Many times teaching is about so much more than just the subject matter. We have a huge variety of students and they are all from very different home lives. As teachers, we may be called on to be the support system for a child when their parents are simply unable to provide in an area. I’m sure we can all think of many students over the years, that we have gone home and worried about and gone the extra mile to provide for. Sometimes there are uncomfortable conversations that need to happen with these students in order to determine the best course of action. Here’s how to tackle those tough conversations.
Below are the basic steps that need to be taken before talking with your student. We recommend documenting the dates and times these steps were taken. It is also a good idea to document any conversations with the student or attempts to make contact with parents and guardians.
1. Mandated Reporting:
If you suspect a child is being neglected or abused it is your duty to report. Know the law in your state and don’t leave it to someone else to do the reporting for you. Many times we are tempted to hand it off to the counselor or an administrator and we just assume they will do the reporting. This can come back to haunt you, especially in a case where you have emailed other individuals your concerns, but no report was ever filed. We recommend that if you are involved in any way, and not the one that is making the report, that you DO sit in on the call.
2. Communication Between Colleagues:
Contact the appropriate person(s) in your building and come up with a plan: Make sure in all of these situations that the counselor, school nurse, and/or administrators know what is going on. Work together to come up with a plan and make sure that each party knows their responsibilities/role in that plan. Clear communication is key to supporting and helping your student.
3. Follow up:
Make sure to follow-up with the individuals taking the lead. Once you have done your part, report back. Later, check back and make sure they have done theirs.
If you end up being the one who conducts the difficult conversation with the student use the following to help you.
1. Have a plan and resources:
Before talking to the student, make sure you have followed the steps above. Depending on what the issue is, make sure you have resources available in your building or community to help with that student’s specific problem. Write out a list of those resources and any information such as phone numbers, contact person, hours of operation, etc… to help that student.
2. Ask Questions/Don’t assume:
When approaching the subject with the student, ask questions to make sure you have all of the information. This should not be an interrogation, but more of a conversation starter. For instance, if you have a student with personal hygiene issues, you might start out by asking, “how are things at home”, or “how often does your family do laundry?”. Don’t assume that your student doesn’t know good hygiene. Often times they know there is a problem and are self conscious. Many times these issues are due to deeper problems such as their water has been shut off or their washing machine is broken.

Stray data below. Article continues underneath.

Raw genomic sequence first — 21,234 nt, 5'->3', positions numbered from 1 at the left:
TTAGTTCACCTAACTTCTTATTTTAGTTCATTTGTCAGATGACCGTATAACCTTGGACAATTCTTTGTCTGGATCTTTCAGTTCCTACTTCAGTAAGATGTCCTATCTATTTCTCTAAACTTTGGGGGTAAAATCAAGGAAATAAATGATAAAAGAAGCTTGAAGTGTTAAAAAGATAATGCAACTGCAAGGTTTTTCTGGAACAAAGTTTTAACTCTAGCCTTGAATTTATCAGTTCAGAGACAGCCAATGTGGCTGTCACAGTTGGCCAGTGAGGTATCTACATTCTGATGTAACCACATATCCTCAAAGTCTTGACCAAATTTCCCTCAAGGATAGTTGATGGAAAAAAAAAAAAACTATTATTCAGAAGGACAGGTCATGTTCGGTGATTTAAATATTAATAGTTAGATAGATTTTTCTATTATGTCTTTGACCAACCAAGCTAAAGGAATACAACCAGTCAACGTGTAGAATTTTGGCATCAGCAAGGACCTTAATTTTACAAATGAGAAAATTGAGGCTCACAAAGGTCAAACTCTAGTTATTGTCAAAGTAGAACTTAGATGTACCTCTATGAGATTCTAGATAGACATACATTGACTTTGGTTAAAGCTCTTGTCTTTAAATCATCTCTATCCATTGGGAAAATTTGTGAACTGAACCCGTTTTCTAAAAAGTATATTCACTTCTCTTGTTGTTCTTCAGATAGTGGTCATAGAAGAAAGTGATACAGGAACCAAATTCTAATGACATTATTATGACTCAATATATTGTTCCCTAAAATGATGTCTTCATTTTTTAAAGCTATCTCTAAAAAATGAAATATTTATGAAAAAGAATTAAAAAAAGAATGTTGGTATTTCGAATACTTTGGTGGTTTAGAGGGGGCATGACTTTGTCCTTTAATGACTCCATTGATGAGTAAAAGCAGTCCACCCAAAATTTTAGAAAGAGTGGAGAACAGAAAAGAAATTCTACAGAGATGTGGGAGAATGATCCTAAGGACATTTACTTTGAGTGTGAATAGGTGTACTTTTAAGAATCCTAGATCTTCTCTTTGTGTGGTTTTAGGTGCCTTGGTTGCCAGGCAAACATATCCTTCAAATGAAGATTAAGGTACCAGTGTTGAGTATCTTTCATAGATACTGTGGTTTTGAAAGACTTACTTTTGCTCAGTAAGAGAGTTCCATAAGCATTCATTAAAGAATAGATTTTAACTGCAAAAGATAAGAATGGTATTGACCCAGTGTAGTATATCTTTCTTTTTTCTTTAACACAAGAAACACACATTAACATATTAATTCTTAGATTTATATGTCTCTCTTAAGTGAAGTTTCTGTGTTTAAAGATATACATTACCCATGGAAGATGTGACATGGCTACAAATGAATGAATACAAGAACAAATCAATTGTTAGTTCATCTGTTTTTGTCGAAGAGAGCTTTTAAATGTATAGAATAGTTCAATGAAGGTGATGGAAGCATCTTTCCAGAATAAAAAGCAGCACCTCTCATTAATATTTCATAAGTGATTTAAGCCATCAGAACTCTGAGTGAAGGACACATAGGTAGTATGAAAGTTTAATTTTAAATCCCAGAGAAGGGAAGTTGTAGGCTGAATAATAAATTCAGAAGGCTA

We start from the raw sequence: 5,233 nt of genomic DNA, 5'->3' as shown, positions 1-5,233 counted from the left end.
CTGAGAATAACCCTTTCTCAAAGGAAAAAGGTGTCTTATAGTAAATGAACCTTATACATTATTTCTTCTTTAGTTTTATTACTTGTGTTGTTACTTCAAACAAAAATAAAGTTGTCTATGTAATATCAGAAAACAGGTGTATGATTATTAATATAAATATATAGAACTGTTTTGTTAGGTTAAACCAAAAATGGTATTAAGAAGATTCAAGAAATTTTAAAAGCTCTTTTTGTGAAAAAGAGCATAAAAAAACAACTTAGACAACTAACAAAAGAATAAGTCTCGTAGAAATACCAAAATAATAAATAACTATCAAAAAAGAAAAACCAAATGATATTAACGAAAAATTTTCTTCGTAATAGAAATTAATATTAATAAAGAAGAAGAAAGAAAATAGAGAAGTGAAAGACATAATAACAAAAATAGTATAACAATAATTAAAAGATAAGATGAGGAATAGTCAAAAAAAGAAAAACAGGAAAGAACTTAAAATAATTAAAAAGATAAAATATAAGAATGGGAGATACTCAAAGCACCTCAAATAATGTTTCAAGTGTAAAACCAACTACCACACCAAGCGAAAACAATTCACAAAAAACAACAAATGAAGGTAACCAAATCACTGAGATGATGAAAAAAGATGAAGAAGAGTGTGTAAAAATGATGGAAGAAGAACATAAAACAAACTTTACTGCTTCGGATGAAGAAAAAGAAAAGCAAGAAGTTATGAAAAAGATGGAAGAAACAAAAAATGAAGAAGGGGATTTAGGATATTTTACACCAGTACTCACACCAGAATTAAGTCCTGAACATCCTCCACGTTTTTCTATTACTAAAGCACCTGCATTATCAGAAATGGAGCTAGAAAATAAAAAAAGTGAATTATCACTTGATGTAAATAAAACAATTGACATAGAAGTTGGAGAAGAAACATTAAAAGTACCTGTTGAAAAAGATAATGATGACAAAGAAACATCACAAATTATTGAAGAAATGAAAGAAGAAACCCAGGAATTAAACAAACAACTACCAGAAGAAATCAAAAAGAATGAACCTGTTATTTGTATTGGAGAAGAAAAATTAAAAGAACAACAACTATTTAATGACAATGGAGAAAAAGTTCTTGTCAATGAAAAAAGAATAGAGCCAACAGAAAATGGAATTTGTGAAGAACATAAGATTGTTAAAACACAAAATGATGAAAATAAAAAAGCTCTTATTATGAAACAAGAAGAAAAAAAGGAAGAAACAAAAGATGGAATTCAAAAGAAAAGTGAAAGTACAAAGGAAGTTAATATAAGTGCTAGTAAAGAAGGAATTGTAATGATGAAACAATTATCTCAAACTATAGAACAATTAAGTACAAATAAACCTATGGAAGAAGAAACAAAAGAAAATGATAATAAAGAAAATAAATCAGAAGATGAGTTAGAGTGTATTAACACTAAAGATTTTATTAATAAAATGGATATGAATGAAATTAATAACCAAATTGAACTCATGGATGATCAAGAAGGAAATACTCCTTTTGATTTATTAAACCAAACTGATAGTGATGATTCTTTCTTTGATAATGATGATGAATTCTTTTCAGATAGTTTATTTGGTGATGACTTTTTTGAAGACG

3. Stick to the facts/No negative language:
If the questioning technique above does not open the door to broach the subject. Be direct and stick to facts. “I noticed that your clothes are unwashed this week”, don’t use negative language (i.e. smelly or dirty). Follow this with a statement offering assistance such as “I want to help”. Make sure they understand you are not judging, but offering help.
4. Identify the problem:
This can be the toughest part and may require you to ask a few more questions, just remember not to interrogate. For the scenario above, if their washer is broken, maybe there is one at school they can use. If there water is shut off, you would need to refer them to an agency in the community that helps families until they get back on their feet. Use those resources and help the student to solve the problem.
5. Speak with the parent:
This may go hand in hand with step #4. You may have to call the parent to identify the problem, or they may be the one you need to offer resources to. We recommend that you have an administrator make the call or at the very least sit in on the call with you.
There are some conversations that you just never want to have with students, but the most important thing is that you get that student the help and support they need. Make sure to follow your district’s and state’s guidelines when dealing with these issues, but most of all, make sure your student knows you are in their corner.